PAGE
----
Onyx reviews: On Chesil Beach by Ian
Ian McEwan explored one fateful day in a man's life in his previous novel, Saturday.
In On Chesil Beach, he narrows his focus even further, to a few crucial hours in the lives of a newlywed couple on their honeymoon at a hotel on the
The year is 1962. The birth control pill is a distant rumor and the sexual
revolution has not yet begun. While some of Edward and Florence's friends
feel comfortable describing their conquests, exploits and romantic interludes in
explicit detail, such is not the case for these two young adults. Though they
are unquestionably in love and completely devoted to each other, there are
crucial issues they have never discussed. Pronounced differences in their
personalities may presage difficult times ahead. Edward has little patience with
discussions of feelings, and Florence has no idea where to begin.
Though the plot covers only a brief span of time in the book's present,
McEwan flashes back to important scenes from their earlier lives. The unlikely
confluence of events that allowed them to meet at an anti-nuke meeting. Their
burgeoning romance. Edward's increasing frustration with the way Florence reacts
to his advances. Meeting their respective and vastly dissimilar families.
McEwan is a master at exploring the minutia of daily life. The telling
details of conversation, both verbal and non-verbal. He also excels at the
omniscient point of view, dipping within characters' minds, first one, then the
other. Changing perspective from one paragraph to the next, an approach that
allows him to show readers how differently his characters are reacting to
certain events. Edward believes Florence is thinking something but readers
discover almost immediately that she is on a completely different wavelength.
Edward comes from a simple, rural home. His mother suffered a debilitating
head injury when he was four. Since then she has been living in a fantasy world
in which she believes she is tending to her family—cleaning the house, preparing
meals—when in fact she spends her days snipping photographs from magazines and
starting paintings she never finishes. Edward's father does not challenge her
illusion and has been holding the family together ever since.
Florence's family, by contrast, is well to do, but Edward doesn't comprehend
the level of their wealth. He simply thinks that is the way everyone else lives.
He is accepted into their home with open arms, and he's not at all uncomfortable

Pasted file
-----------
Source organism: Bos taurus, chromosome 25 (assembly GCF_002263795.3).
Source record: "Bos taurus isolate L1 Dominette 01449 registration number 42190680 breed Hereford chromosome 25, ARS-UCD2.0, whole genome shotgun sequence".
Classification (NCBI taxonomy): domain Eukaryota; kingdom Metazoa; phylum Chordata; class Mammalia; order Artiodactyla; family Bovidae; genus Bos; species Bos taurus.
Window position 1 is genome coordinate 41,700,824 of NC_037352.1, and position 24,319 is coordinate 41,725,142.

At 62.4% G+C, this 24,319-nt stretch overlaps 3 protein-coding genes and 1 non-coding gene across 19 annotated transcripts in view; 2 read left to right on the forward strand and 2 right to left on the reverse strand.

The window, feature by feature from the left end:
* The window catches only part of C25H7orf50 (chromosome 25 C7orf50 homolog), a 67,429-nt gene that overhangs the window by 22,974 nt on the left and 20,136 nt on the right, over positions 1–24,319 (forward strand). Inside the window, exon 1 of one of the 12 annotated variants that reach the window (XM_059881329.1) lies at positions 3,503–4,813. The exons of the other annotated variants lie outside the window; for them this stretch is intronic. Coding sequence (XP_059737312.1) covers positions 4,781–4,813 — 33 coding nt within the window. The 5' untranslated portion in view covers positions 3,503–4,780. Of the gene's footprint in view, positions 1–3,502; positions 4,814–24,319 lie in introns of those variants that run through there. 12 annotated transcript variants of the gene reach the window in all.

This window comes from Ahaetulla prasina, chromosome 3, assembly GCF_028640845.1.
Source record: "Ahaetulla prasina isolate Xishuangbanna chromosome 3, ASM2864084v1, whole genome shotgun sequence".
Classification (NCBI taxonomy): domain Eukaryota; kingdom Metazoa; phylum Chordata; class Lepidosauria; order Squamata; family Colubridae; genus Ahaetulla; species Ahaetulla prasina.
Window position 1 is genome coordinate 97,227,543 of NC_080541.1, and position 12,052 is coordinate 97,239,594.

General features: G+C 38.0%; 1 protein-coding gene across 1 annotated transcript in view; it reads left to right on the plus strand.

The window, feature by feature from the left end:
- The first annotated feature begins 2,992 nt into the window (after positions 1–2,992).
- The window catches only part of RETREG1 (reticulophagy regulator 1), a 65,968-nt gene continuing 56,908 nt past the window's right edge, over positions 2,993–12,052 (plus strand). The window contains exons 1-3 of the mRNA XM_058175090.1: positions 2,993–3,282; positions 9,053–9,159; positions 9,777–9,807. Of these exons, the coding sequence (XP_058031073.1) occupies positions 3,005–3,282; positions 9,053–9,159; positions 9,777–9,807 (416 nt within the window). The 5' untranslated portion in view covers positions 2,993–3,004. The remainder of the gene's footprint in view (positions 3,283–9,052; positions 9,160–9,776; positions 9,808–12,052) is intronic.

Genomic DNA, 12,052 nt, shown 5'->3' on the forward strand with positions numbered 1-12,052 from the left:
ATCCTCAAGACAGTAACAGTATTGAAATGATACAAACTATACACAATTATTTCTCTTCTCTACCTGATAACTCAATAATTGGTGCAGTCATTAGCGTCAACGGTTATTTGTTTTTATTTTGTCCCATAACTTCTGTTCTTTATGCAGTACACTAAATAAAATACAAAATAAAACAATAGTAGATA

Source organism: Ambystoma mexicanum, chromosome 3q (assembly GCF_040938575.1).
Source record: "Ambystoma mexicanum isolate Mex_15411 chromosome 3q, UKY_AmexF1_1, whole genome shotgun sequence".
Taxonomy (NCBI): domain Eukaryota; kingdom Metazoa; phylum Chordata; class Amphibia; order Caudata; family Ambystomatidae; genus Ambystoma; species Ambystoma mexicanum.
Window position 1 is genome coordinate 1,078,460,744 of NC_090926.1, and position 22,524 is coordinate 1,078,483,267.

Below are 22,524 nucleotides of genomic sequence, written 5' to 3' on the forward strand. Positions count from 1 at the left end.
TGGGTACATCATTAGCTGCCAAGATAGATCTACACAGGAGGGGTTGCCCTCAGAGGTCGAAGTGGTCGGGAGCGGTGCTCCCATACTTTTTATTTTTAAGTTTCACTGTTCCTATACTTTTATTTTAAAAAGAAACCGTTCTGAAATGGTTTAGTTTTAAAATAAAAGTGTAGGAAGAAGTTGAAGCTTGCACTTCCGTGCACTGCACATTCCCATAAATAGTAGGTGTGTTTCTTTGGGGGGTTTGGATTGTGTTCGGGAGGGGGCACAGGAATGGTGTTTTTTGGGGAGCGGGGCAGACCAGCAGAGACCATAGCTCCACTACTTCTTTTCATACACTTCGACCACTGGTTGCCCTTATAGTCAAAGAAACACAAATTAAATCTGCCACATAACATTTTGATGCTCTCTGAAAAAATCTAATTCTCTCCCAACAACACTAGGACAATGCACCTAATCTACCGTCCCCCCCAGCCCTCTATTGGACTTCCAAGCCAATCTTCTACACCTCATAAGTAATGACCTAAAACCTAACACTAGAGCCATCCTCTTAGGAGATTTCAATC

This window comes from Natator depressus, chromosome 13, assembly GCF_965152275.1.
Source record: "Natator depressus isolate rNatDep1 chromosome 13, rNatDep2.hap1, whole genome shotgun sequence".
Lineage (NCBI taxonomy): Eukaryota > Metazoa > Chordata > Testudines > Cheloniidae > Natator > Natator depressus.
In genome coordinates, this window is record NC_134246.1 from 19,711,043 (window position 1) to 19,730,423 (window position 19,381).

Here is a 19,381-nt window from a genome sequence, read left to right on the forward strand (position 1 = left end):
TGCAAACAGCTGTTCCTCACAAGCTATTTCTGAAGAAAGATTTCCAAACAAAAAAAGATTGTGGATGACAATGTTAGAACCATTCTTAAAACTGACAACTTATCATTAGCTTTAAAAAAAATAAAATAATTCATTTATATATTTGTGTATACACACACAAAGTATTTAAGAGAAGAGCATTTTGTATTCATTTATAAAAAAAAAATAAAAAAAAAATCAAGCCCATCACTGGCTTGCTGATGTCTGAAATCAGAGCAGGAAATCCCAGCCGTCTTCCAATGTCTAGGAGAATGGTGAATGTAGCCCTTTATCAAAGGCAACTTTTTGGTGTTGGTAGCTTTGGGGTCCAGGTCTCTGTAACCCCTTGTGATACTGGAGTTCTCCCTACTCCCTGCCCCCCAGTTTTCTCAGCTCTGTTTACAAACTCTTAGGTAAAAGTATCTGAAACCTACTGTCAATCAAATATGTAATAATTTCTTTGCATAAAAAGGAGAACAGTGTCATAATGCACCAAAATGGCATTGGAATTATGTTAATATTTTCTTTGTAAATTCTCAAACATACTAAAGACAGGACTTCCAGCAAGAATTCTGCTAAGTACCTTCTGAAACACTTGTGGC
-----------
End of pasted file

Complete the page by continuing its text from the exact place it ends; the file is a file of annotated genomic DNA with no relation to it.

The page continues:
with their opulent lifestyle. Though they are rich and friendly,
they are distant, and Florence has never had any personal affection from her
parents. No endearing kisses, no warm hugs.
Another major difference between Edward and Florence is their tastes in music.
Florence is the lead violinist in a string quartet. She believes this group will
be her future and music her life. Edward tolerates her music and is supportive
of her aspirations, but he finds classical boring after only brief exposures. He
prefers the transitionary music that will become sixties rock. When he attempts
to introduce Florence to it, she laughs. The drumming offends her. The music is
so simple, all in 4/4 time, that she wonders why the piano and the rhythm guitar
can't carry the beat without this overpowering percussion.
However, their biggest problem comes from the unspoken. Florence is repelled
by the notion of sex. Even French kissing makes her queasy. She fully realizes
that her oaths taken earlier that day imply consent on her part, and she is
willing to withstand sex for her husband's sake, but she dreads the moment and
wishes it were over. She has no words to express this debilitating fear to her
husband, though. McEwan makes no attempt to explore the origin of Florence's
frigidity. It's enough that it exists and must be dealt with.
For his part, Edward knows from his previous overtures how
reticent she is. She has allowed him some gains in his siege on her body, but
the setbacks that followed some of his other attempts clearly indicate that
there's a problem. Lust and anticipation allow him to convince himself that she will
change at the right moment.
Their first venture into the marriage bed is disastrous, and the aftermath
worse. The climax that should have occurred between the sheets takes place
instead on the sandy beach outside the inn. "This is how the entire course of a life can be changed—by doing
nothing," McEwan's all-knowing narrator writes. Once the floodgates of
communication open, there's no stopping them. As is often the case with arguments, the two begin by dancing around the important issues. Angry
words are spoken, the sort that cannot be called back or forgotten. Edward
asks Florence if she thinks he may have married her
because her family is wealthy and her father has hired him into his firm.
Unwilling to confront the real subject, Florence agrees that money is at issue,
but in fact she's angry with for thinking it might be the problem.
Lives are made up of moments. Hasty decisions. Words said and, more
importantly, words left unsaid. Edward is livid once he discovers the truth. He feels betrayed and deceived, and his cold, righteous
anger prevents him from taking steps to keep their disagreement from entering
catastrophic territory. Florence's proposed solution, which seems unconventional but hardly
scandalous to modern readers, horrifies Edward.
On Chesil Beach, at 200 pages hardly more than a novella, is
nonetheless powerful in its brevity. McEwan captures these characters' lives,
hopes, dreams, disappointments and a few tragic hours that change everything,
with a delicateness that makes it seem like a detailed painting, a moment
captured forever in the memory of time.
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